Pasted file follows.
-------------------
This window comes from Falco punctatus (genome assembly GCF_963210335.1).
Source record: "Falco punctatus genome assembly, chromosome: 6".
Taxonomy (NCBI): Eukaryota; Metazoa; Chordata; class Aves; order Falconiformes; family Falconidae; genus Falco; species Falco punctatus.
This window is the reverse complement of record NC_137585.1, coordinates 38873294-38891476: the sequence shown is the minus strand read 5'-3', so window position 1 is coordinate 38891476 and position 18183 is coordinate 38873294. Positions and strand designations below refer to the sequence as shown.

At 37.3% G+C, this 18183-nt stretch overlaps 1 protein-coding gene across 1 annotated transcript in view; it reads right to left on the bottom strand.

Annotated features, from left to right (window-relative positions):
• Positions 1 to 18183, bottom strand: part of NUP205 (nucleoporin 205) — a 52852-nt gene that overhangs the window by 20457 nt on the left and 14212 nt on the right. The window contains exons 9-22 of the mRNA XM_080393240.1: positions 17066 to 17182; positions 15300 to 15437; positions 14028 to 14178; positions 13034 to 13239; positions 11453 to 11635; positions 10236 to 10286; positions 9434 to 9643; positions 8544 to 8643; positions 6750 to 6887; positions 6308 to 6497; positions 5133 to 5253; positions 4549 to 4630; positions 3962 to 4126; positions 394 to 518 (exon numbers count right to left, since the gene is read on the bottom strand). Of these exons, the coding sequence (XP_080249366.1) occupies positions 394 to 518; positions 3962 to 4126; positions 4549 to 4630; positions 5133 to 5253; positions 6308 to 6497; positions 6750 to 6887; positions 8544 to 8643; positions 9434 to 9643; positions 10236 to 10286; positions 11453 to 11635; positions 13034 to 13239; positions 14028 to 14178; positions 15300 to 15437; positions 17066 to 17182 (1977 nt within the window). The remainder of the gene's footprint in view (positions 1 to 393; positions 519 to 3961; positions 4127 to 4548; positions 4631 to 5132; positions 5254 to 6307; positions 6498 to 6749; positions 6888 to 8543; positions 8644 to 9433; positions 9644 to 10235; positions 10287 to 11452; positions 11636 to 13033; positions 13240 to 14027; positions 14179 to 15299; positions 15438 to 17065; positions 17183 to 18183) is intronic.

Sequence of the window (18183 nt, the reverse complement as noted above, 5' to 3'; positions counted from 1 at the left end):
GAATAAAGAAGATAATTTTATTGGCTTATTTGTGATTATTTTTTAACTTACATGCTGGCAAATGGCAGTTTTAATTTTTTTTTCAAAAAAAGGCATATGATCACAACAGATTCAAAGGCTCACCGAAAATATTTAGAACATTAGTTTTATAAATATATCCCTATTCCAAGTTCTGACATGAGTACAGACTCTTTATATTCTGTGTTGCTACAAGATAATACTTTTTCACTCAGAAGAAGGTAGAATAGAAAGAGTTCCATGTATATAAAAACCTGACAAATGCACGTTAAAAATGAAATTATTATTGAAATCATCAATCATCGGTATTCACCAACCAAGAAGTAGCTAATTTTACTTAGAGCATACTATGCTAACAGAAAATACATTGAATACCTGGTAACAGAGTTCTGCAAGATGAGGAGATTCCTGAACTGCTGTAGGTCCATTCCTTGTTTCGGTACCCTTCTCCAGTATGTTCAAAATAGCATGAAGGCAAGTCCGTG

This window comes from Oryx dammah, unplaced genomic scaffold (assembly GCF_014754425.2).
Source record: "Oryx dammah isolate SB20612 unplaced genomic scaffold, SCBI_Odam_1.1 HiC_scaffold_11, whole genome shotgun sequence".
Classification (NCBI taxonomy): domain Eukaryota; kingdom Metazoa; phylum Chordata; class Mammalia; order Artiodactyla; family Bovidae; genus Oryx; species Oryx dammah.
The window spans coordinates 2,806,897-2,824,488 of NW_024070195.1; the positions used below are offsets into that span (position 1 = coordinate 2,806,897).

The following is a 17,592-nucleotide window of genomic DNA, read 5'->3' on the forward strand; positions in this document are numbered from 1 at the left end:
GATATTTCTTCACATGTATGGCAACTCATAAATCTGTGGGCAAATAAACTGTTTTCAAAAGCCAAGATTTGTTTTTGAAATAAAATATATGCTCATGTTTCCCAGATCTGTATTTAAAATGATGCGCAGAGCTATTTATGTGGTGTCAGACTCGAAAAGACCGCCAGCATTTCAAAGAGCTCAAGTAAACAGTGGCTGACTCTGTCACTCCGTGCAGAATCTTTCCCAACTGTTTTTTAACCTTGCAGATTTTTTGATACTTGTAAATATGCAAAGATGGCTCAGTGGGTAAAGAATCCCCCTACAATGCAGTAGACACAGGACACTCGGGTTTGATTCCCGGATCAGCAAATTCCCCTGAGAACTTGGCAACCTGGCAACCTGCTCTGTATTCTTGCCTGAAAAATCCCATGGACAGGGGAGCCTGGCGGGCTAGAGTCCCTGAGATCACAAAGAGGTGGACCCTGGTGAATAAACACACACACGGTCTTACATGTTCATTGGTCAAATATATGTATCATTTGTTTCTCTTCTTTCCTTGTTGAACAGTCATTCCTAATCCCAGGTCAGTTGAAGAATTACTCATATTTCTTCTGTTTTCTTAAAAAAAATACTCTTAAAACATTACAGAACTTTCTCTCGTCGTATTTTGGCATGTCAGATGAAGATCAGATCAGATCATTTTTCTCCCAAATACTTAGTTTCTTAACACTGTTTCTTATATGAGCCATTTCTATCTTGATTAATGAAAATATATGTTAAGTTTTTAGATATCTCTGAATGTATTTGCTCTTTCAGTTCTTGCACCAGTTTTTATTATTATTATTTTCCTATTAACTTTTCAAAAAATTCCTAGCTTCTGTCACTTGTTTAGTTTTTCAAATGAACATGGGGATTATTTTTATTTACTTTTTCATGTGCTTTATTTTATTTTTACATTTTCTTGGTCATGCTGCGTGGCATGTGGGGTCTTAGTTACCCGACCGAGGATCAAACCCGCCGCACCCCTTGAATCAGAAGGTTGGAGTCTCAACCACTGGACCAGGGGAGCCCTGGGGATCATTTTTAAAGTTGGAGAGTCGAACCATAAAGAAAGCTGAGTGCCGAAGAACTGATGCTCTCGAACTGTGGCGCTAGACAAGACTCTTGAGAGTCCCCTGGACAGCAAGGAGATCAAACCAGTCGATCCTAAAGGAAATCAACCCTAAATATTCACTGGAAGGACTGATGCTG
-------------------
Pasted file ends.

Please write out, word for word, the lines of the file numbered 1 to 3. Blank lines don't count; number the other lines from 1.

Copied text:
This window comes from Falco punctatus (genome assembly GCF_963210335.1).
Source record: "Falco punctatus genome assembly, chromosome: 6".
Taxonomy (NCBI): Eukaryota; Metazoa; Chordata; class Aves; order Falconiformes; family Falconidae; genus Falco; species Falco punctatus.